October 30, 2018 at 6:00PM - Harn Museum of Art Auditorium
Event title: Screening of the film: Bride of Frankenstein
Released in 1935, the movie Bride of Frankenstein was created as a sequel to the original Frankenstein film - and to the book. In the movie, and a story told by author Mary Shelley, the characters survive the book's events, and Dr. Frankenstein is forced to assist in creating a mate for "The Monster."
Dr. Lester Friedman introduced the movie.
This even was co-sponsored by the Harn Museum of Art, Health Science Center Libraries, UF Honors Program, and the Catalyst Fund/Creative Campus.
October 31, 2018
Event Title: Creature Feature: The Universal and Hammer Frankenstein Films
Time: 12-1, Smathers Room 100
Co-Sponsored by: UF Center for the Humanities and the Public Sphere (Rothman Endowment), Creative Campus/Catalyst Fund, Health Science Center Libraries
Speaker Bio: Professor Friedman also taught cinema studies at Syracuse, Northwestern, American Universities, the Art Institute of Chicago, and the Spertus Institute. He taught health humanities and bioethics at Upstate Medical Center (Syracuse) and the Feinberg School of Medicine at Northwestern University. His areas of expertise include: film genres, American cinema of the 1970s, American Jewish cinema, British film of the 1980s, Health and Humanities, and Multiculturalism in Film. The author, co-author, and editor of over 20 books and numerous articles, he has written books about Steven Spielberg, Arthur Penn, Peter Pan, Frankenstein, and Clint Eastwood. His two screenplays, Prisoners of Freedom (2002) and Thomas Scasz and the Myth of Mental Illness (1989) have been the basis of independent films directed by the award-winning visual artist Owen Shapiro.
Monsters and the Monstrous, January 22 - June 2, 2019
Monsters and the Monstrous springs from a UF undergraduate course designed by Nina Stoyan-Rosenzweig (UF Health Science Center Library), and team-taught by four undergraduates in the Honors Program in the 2018 fall semester.
Its focus is on the nature of “monsters”--how society fears, defines, or embraces monsters of all kinds, in many cultures and eras.
Beginning in the fall semester, students will immerse themselves in reading and discussion. Four undergraduates from the Honors Program--Yasmina Bassi, Mary Johnson, Arvind Sommi, and Olivia Trumble--will team-teach the course. By mid-semester, they will choose up to fifteen relevant artworks from the museum’s collection pre-selected by curators Carol McCusker and Eric Segal. Possible selections include: Andy Warhol’s Dracula photograph, a Picasso Minotaur etching, a Panamanian mola Sea Monster, and George Grozs’ lithograph of a murderous White General, among others. The students will then write interpretive texts for the final exhibition overseen by Stoyan-Rosenzweig, McCusker and Segal. This interdisciplinary collaboration extends the Harn’s mission to serve UF undergraduate education, while also providing rich content that will appeal to general audiences.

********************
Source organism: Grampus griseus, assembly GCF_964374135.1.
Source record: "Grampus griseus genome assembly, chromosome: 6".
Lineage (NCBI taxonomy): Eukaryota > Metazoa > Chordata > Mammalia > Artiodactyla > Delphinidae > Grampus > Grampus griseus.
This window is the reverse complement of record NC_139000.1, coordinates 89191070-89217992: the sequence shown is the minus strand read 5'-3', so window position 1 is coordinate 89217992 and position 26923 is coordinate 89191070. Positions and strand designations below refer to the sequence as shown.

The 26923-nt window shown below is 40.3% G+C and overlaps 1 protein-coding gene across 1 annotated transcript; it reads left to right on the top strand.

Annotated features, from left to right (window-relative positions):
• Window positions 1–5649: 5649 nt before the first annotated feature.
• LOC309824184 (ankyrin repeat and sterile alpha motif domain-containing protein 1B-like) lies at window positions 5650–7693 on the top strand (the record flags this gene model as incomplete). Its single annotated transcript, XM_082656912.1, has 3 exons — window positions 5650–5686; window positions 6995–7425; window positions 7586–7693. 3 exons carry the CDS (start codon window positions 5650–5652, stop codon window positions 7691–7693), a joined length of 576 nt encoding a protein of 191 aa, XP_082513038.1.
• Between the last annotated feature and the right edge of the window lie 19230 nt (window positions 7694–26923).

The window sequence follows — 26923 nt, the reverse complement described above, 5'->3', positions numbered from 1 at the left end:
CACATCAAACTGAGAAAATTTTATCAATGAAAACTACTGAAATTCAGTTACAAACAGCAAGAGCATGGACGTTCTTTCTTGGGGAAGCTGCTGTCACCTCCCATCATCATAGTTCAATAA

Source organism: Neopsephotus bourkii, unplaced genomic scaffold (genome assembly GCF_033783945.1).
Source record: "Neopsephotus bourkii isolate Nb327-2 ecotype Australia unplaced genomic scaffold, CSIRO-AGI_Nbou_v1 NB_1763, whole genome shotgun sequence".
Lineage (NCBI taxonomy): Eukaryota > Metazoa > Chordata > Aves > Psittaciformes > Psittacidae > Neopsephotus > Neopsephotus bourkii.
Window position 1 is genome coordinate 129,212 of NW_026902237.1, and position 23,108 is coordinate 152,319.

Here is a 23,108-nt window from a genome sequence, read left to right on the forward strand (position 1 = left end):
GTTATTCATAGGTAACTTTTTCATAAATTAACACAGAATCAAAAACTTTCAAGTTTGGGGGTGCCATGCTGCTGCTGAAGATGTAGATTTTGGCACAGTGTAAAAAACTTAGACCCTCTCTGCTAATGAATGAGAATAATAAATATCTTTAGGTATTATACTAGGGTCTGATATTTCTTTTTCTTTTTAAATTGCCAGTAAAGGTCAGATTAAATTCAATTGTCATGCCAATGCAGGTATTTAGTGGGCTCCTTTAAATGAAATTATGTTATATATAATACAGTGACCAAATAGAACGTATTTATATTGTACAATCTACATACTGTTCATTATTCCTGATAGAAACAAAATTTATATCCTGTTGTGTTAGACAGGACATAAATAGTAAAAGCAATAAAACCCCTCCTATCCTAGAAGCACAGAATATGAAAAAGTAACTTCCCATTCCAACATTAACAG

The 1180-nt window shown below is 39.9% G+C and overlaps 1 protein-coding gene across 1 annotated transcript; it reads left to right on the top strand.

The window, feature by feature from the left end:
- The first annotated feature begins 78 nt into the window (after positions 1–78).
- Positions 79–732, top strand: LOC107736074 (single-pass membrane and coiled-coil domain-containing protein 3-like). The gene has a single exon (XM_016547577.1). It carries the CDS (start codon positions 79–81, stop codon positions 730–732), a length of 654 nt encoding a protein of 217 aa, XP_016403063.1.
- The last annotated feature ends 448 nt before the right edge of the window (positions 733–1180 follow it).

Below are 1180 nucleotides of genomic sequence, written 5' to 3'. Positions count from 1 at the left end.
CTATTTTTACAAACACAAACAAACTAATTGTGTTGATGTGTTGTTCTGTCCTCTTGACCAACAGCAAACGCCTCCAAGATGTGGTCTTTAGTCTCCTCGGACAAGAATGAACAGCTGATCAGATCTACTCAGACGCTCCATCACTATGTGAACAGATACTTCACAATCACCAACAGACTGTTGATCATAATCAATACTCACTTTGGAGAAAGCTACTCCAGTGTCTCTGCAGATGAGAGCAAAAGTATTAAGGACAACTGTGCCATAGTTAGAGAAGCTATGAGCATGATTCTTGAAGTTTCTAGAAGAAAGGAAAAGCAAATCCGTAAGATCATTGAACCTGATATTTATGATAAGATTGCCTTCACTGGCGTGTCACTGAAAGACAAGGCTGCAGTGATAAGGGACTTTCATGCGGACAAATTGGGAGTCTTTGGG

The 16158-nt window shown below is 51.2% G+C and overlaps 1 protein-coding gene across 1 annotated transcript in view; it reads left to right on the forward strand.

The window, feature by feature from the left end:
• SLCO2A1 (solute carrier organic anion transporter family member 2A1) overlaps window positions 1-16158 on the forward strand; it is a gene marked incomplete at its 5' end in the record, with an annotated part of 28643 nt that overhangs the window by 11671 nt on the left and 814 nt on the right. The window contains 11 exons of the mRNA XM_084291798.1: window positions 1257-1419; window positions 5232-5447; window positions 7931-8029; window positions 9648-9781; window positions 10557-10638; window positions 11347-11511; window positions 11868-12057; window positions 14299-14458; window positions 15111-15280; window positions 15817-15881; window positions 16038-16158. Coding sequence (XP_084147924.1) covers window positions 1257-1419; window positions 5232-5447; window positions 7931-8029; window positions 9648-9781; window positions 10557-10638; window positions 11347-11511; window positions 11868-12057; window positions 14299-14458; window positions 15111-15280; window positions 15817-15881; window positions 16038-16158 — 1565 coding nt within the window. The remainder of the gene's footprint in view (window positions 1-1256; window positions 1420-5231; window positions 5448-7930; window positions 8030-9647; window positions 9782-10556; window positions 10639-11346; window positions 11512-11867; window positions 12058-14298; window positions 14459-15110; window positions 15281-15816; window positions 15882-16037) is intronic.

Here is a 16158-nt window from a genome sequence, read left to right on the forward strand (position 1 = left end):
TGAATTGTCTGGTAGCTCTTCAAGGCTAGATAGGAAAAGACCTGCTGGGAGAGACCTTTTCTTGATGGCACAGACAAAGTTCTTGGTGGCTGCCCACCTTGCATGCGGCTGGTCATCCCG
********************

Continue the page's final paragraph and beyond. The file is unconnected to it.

Author Claire Dederer came to UF on November 14 to speak about her Paris Review article on concerns about appreciating the art of men accused of abuse- as she calls it, the art of monstrous men.
She spoke from 12:00PM-1:00PM in Harrell Medical Education Building, Room 460.
Claire Dederer is the author of two critically acclaimed memoirs: Love and Trouble: A Midlife Reckoning and Poser: My Life in Twenty-Three Yoga Poses, which was a New York Times bestseller. Poser has been translated into 11 languages, optioned for television by Warner Bros., and adapted for the stage.
Dederer is at work on Monsters, a nonfiction book investigating good art made by bad people, forthcoming from Knopf. The book is based on her 2017 essay for the Paris Review, “What Do We Do with the Art of Monstrous Men?” The essay went globally viral, was a Longform best essay of the year, and has repeatedly been cited as one of the most influential and insightful pieces of writing on the Me Too movement to date.
Dederer is a long-time contributor to The New York Times. Her essays, criticism, and reviews have also appeared in The Paris Review, The Atlantic, The Nation, Vogue, Marie Claire, Elle, Real Simple, Entertainment Weekly, New York magazine, Chicago Tribune, Newsday, Slate, Salon, High Country News, and many other publications. Her essays have appeared in numerous anthologies, most recently Labor Day. Dederer began her career as the chief film critic for Seattle Weekly. She has taught at Hugo House and the University of Washington, as well as residencies, workshops, conferences, MFA programs, and universities across the country. She is the recipient of a Hedgebrook residency and a Lannan Foundation residency.
Dederer is a fourth-generation Seattle native. She lives on an island in Puget Sound with her husband, the writer Bruce Barcott, and their children.
Her talk is available online here.
The Health Science Center Library is hosting a Monster- themed art contest and a graphic novel contest. See the separate tabs for more information.